PM flags $1b IRD computer upgrade

By Amelia Romanos, Audrey Young

Photo / Paul Estcourt
Photo / Paul Estcourt

Prime Minister John Key said that modernising the IRD computer system as part of an efficiency drive in the public service could cost up to $1 billion.

But if it were to be done it would be a long-term investment.

He said that while the Government had not wanted to make great changes in tax policy at the moment, tax policy was being held because the computer systems "can't actually support radical changes from Government."

"You don't want to be in a position where Parliament is held hostage to a lack of technology," he told reporters at Parliament this morning.

Mr Key acknowledged that improving technology would cost a lot of money.

"That will be the case. We are already having those discussions with the ICT Minister and Internal Affairs [Amy Adams] but ultimately departments themselves. There has been discussion that IRD for instance could be up for the better part of $1 billion if it writes a new computer system."

Mr Key will give more details in a speech of planned efficiencies in the public service through greater use of technology, sharing of backroom services and mergers of Government agencies.

He would not predict how many jobs would be lost but said that better service and results was the driving factor.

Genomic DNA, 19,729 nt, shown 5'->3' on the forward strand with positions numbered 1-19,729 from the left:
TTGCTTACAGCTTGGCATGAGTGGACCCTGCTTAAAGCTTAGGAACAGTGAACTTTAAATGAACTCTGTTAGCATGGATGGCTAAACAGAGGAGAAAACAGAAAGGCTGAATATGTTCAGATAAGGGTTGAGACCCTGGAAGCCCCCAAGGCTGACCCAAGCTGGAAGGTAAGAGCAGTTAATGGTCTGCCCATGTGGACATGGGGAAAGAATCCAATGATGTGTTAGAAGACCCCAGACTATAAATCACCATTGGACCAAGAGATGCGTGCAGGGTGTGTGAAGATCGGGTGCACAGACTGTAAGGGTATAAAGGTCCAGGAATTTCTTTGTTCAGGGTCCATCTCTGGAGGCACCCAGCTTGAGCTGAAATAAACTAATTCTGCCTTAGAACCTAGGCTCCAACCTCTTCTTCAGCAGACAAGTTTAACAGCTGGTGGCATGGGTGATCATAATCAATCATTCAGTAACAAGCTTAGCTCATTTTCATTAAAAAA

Asked how you could get better service with fewer people, he cited Air New Zealand check-in kiosks, where check-in was faster with fewer staff.

"It is the same thing for the public service. So much of what we want to do, people want to be able to access technology in that to get better services."

"I think we have got a very good public service but we can't stand in the way of technology, nor should we stand in the way of using the advantages that come from being able to have shared services."

He believed the cost over-runs associated with the INCIS police computer debacle in the late 90s had done a lot of damage.

"Government ministers became very nervous about failures around big projects. That's all well and good but the world has moved on."

Asked about the possible involvement of Google, he said he had talked with the company when he was in California last July.

"They showed us some technology we thought was pretty cool. There is definitely - in terms of their cloud technology - the capacity to use that.

"They are just one of a number of large both multi-national and New Zealand companies that could play a role."

Meanwhile, Labour leader David Shearer held up yesterday's flu scare on a flight from Tokyo as an example of how previous public service cuts had cost the country.

"A couple of years ago, 16 frontline science staff were cut back, these were the people dealing with pandemics.

"Yesterday, we had a plane arrive in New Zealand with the possibility of carrying a pandemic and we had actually weakened our services as a result of those cut backs."

The Government is yet to release details about where jobs are likely to be axed, and Mr Shearer said Mr Key needed to come clean.

"At the moment, people are concerned and worried about where those job cuts are going to be," he said.

"The Government is really about cutting the public service, selling our assets, and that's really a substitute for a plan to grow our economy in the right way."

- NZ Herald

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